Summary of Special Session Real-Time Ad Processing: Tracing Dynamic Responses

Douglas L. MacLachlan, University of Washington
[ to cite ]:
Douglas L. MacLachlan (1994) ,"Summary of Special Session Real-Time Ad Processing: Tracing Dynamic Responses", in NA - Advances in Consumer Research Volume 21, eds. Chris T. Allen and Deborah Roedder John, Provo, UT : Association for Consumer Research, Pages: 225.

Advances in Consumer Research Volume 21, 1994      Page 225



Douglas L. MacLachlan, University of Washington

Consumer researchers are taking increasing interest in the ways people respond to stimuli presented to them in dynamic fashion such as TV and radio commercials. The purpose of this special session was to demonstrate and encourage continuing research on the processing of dynamic stimuli. Both methodological and theoretical issues were addressed in the session's papers.

The first paper by Piet Vanden Abeele and Douglas MacLachlan, which is included in these proceedings, investigated with a new approach the reliability and validity of a method long used by researchers and practitioners, namely galvanic skin response (GSR). This is a sequel to an article forthcoming in JCR (Vanden Abeele and MacLachlan 1994).

The second paper, by Joel Cohen, Michel Tuan Pham, and David Hughes, used real-time measurement to test predictions of the Cohen and Areni (1991) model of affective responses to advertising. The model distinguishes three phases of affective responses involving increasing levels of affective-cognitive interaction. In the first two phases, affective responses are elicited automatically. In the third phase, affective responses result from elaborative interpretation, which involves the recruitment of additional knowledge. Depending on the kind of knowledge that is accessed during elaborative interpretation, phase-3 affective responses may differ in valence, intensity, and subjective experience from those elicited in the first two phases. Continuous affective responses to a commercial were recorded with a dial-turning instrument (DTI) developed by Hughes (1992) and validated by Pham, Hughes, and Cohen (1993). The commercial was expected to elicit primarily positive phase-1 and phase-2 affective responses. The knowledge accessible for elaborative interpretation was manipulated through a priming task administered in a purportedly unrelated study. The task involved reading and elaborating upon a short news article. A finding of the experiment that the priming manipulation had only local effects supports Cohen and Areni's propositions that (1) Phase-3 affective responses involve the recruitment of additional knowledge, and (2) phase-3 affective responses may differ in valence from spontaneously elicited phase-1 and phase-2 affective responses.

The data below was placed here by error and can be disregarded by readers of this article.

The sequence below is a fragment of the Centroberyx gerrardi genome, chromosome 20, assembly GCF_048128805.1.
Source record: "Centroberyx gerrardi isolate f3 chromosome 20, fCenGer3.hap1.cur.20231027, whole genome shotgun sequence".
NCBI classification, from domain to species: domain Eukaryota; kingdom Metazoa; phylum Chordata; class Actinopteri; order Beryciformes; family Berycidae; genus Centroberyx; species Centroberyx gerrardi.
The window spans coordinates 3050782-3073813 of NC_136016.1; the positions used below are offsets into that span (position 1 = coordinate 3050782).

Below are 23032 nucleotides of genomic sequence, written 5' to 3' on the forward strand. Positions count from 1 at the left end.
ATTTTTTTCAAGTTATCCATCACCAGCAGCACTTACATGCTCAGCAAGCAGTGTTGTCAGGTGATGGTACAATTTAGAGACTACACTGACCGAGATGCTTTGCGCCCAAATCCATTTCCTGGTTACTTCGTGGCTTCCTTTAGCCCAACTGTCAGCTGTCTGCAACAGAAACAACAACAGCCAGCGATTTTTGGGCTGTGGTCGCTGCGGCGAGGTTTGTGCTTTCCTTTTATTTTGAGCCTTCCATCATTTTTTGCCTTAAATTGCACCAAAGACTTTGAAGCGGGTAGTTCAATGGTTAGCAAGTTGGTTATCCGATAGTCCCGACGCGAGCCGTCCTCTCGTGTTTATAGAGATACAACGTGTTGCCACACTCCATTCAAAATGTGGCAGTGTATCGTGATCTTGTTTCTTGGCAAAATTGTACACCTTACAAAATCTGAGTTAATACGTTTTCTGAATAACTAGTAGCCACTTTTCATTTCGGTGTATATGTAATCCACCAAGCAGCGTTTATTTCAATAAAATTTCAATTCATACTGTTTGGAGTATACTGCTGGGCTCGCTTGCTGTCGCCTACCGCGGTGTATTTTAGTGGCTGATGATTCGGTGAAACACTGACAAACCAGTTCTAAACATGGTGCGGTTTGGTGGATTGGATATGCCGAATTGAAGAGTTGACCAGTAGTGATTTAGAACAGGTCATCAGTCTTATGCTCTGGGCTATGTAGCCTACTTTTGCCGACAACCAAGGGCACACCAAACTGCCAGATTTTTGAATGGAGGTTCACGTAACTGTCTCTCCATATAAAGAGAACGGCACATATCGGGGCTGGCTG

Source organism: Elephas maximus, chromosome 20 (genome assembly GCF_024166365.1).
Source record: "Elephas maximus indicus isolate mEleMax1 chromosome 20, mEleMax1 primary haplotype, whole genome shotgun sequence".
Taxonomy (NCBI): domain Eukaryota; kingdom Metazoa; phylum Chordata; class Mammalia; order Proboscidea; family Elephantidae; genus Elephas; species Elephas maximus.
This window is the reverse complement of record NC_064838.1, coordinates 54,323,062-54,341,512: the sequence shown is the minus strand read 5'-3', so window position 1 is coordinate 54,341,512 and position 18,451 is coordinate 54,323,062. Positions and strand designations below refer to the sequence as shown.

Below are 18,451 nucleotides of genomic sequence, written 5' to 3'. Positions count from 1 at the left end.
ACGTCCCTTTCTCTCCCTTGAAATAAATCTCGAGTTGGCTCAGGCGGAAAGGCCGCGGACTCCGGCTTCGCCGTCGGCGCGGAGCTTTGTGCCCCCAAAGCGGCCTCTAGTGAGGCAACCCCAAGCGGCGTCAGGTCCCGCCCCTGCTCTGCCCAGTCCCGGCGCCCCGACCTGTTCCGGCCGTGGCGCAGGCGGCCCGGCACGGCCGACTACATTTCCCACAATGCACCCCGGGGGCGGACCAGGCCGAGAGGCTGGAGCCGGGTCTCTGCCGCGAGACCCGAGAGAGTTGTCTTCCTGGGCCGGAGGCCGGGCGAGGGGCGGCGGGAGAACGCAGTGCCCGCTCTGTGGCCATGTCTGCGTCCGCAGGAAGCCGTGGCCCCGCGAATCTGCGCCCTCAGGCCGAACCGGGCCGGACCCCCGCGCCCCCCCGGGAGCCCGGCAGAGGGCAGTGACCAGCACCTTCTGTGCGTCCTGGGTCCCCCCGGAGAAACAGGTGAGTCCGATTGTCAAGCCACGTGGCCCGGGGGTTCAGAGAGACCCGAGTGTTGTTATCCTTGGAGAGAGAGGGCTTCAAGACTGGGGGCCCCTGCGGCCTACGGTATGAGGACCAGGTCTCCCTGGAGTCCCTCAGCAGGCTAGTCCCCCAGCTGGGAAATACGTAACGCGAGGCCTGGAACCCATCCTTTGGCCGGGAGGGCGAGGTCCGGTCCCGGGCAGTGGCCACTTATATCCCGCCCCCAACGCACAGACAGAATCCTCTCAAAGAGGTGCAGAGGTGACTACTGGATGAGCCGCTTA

The third paper, by Dan Padgett, Hans Baumgartner, and Mita Sujan, investigated how viewers of television commercials integrate their moment-to-moment affective experiences into an overall emotional evaluation of the ad and Aad. The goal was to determine which characteristics of an extended sequence people use to form a global evaluation. Subjects used a computer based "feelings monitor" to chart their moment-to-moment emotional responses to 30 positive emotional ads, and then indicated their overall emotional reaction and Aad. Consistency of responses in the affect tracing task and the global evaluations allowed ad level analyses. The results revealed subjects use a combination of proxy moments (e.g., mean, peak experience, final moment), magnitude of the linear trend, and duration of the episode to form global evaluations of affective response and Aad. One implication of the findings is that ads which have a goal of liking should end on a high note and arrive there quickly. Also, longer ads have a better chance of eliciting stronger positive reactions than shorter ads, and the peak emotional experience should occur later rather than earlier in the ad.

The fourth paper, by Esther Thorson, examined the results of three studies that observed "cycling patterns" in over-time measures of either intensity or selectivity of attention to TV commercials, news and other programming. The selective attention measure involves videotaping subjects as they watch and analyzing the tapes to determine, for each half second, whether their eyes are oriented toward the TV screen or not. The studies found clear indications of an approximate 60-second cycle of high to low and back to high attention. Results can be interpreted as offering evidence for attention being guided by an internal cognitive model of the environment.


Cohen, Joel B. and Charles B. Areni (1991), "Affect and Consumer Behavior," in Thomas S. Robertson and Harold H. Kassarjian (eds.), Handbook of Consumer Behavior, Englewood Cliffs, NJ: Prentice Hall, 188-240.

Hughes, G. David (1992), "Realtime Response Measures Redefine Advertising Wearout," Journal of Advertising Research, 32 (May/June), 61-77.

Vanden Abeele, Piet and Douglas L. MacLachlan (1994), "Process Tracing of Emotional Responses to TV Ads: Revisiting the Warmth Monitor," Journal of Consumer Research, 21 (March).

Pham, Michel Tuan, G. David Hughes, and Joel B. Cohen (1993), "Validating a Dial-Turning Instrument for Real-Time Measurement of Affective and Evaluative Responses to Advertising," Marketing Science Institute, Report No. 93-116 (October).